It's really no surprise Diana Cofield has a pair of Jack Russell terriers.
If you know this breed, they're smart, loving, crafty (in a good way) and energetic.
Much like Diana.
I first met this Dade City fireball six years ago when she was helping her granddaughter with a fundraising project. Diana, an Ybor City native who worked as a custom seamstress for more than five decades, had started a post-retirement business called Sew Creations, a line of double-quilted totes, backpacks, purses, diaper bags and “hipsters.”
They cost about half as much as designer bags — think Vera Bradley, and you get the picture — and they're all handmade, sewn to perfection on one of Diana's old Singer machines.
“The bags you get in stores,” she whispers, “are from China.”
Her granddaughter, then a junior at Riverview High School in Riverview, sold the bags to raise money for a spring mission trip to Brazil with her church youth group. A woman of strong Christian faith, Diana thought that was a dandy idea. She called them “purses with a purpose.”
Diana was 74 at that time. I loved that she had taken the talent that once made her a living and found a way to channel it in another direction.
She didn't want to lose those skills. It's something she feels strongly about.
“Sewing is a dying art,” she says with a sigh. Even the machines she uses are a throwback to another era. She has a century-old Prussia-made Singer purchased for $50 on eBay, and a 112-year-old machine she found for $10 at a garage sale.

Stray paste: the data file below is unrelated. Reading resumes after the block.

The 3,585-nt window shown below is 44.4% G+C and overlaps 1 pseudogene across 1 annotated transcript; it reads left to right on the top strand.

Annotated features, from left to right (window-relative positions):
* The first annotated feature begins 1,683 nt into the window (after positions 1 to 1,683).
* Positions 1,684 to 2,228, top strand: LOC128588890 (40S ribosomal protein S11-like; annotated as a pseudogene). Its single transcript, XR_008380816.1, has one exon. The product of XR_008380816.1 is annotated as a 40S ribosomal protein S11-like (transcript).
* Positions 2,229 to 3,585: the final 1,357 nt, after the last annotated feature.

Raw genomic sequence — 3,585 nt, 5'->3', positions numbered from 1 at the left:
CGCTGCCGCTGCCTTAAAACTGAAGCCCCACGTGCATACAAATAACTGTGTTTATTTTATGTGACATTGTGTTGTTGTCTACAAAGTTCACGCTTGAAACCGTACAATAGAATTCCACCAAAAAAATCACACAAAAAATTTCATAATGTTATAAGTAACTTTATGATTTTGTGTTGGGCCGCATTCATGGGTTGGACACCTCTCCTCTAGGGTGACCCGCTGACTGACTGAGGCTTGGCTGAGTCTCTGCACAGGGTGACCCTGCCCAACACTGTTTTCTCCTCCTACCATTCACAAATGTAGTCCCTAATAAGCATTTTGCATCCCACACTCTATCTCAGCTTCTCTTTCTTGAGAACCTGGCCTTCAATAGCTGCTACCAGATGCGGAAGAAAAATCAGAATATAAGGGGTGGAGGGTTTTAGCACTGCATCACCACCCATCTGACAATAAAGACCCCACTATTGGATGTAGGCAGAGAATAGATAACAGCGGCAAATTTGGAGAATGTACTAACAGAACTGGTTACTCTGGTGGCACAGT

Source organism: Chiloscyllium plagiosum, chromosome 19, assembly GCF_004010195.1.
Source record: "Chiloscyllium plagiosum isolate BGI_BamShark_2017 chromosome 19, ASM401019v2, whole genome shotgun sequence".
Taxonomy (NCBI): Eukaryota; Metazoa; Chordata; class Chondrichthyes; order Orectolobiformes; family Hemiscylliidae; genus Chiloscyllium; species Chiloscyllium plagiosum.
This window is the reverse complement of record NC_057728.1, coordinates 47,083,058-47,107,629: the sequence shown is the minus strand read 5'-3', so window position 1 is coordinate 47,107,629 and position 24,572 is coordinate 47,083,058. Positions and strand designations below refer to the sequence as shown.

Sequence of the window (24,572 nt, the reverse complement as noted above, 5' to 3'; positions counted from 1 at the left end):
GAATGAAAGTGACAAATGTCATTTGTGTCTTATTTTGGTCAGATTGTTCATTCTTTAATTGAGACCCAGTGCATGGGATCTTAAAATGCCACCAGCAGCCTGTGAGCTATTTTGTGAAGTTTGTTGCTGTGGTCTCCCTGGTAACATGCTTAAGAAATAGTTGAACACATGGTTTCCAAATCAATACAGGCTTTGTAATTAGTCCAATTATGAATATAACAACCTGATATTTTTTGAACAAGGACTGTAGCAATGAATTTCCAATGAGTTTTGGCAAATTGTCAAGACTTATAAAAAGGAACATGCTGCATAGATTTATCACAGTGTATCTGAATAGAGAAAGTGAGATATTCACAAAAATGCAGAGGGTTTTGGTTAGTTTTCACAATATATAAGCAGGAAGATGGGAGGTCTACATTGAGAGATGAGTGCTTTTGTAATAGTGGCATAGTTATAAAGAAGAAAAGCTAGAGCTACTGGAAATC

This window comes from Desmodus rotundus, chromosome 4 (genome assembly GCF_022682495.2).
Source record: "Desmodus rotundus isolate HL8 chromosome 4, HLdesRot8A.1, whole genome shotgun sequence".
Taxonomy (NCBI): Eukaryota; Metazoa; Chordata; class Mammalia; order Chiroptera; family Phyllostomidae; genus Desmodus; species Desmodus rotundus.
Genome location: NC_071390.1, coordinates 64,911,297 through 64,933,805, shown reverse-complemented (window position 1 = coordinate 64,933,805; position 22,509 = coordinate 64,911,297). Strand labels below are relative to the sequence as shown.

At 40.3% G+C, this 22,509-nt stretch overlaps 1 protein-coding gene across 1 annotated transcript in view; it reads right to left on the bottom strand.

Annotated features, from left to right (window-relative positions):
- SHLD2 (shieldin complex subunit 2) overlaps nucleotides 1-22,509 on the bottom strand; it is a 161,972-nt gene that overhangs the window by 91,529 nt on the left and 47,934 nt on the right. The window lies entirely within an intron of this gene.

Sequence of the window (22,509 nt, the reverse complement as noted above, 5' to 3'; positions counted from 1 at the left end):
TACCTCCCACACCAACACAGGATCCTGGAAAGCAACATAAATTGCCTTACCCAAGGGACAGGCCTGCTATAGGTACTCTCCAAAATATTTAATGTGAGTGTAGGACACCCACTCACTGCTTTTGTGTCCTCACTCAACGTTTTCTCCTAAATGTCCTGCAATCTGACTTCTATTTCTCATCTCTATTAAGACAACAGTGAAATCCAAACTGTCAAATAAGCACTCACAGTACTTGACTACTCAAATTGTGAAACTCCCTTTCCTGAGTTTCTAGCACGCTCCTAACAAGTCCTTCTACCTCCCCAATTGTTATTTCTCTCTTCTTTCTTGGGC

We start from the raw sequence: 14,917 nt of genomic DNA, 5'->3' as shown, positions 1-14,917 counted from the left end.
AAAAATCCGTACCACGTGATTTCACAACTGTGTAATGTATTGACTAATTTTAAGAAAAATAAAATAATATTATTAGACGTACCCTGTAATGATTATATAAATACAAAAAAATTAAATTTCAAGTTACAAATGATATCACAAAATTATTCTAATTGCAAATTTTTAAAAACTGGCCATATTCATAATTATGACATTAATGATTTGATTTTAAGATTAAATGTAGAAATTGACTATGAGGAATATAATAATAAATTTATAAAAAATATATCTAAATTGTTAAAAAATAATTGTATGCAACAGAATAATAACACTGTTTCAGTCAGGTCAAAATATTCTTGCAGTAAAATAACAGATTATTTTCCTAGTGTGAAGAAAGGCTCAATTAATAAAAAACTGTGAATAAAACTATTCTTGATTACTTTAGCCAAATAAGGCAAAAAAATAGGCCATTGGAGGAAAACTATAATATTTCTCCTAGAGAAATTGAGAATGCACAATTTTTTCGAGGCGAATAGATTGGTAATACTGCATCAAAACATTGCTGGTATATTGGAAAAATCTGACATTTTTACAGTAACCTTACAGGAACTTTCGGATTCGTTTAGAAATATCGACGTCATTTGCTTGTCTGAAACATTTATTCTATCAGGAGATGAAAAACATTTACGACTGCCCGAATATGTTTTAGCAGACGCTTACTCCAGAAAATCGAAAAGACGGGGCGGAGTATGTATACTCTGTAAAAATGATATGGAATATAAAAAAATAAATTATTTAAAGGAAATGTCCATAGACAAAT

“Still runs beautifully,” she says proudly.
Now, that entrepreneurial project has led to something much greater in Diana's life.
She founded and leads Journey of the Heart, a ministry at her church, First Baptist of Dade City. Every week, she and about 16 volunteers — a mix of retirees and home-schooled students — get together to sew totes and backpacks on their trusty machines. They make about 200 bags a year, fill them with a few kid-friendly items such as coloring books and crayons, and distribute them free to pediatric cancer patients and family members. They also make bags for mothers who have lost a child and are now expecting another, and for needy veterans.
And the students branched out with a mission of their own. They're sewing bags and stuffing them with toiletry items and other gifts for underprivileged kids.
To pay for materials, they hold yard sales, sell scrap gold and happily accept donations. Many dig into their own pockets to buy fabric pieces, toiletries and small toys.
The idea for the ministry came several years ago when one of Diana's Sew Happy customers mentioned that her nephew's 6-year-old daughter Morgan had been diagnosed with Stage 4 neuroblastoma and really needed some prayers. Diana wanted to do more. She offered to make a tote bag for the Plant City girl so she could haul her favorite possessions back and forth from home to the hospital for treatments. She also made a similar bag for Morgan's older sister.
“I ask the Lord for a cure with every stitch,” she says.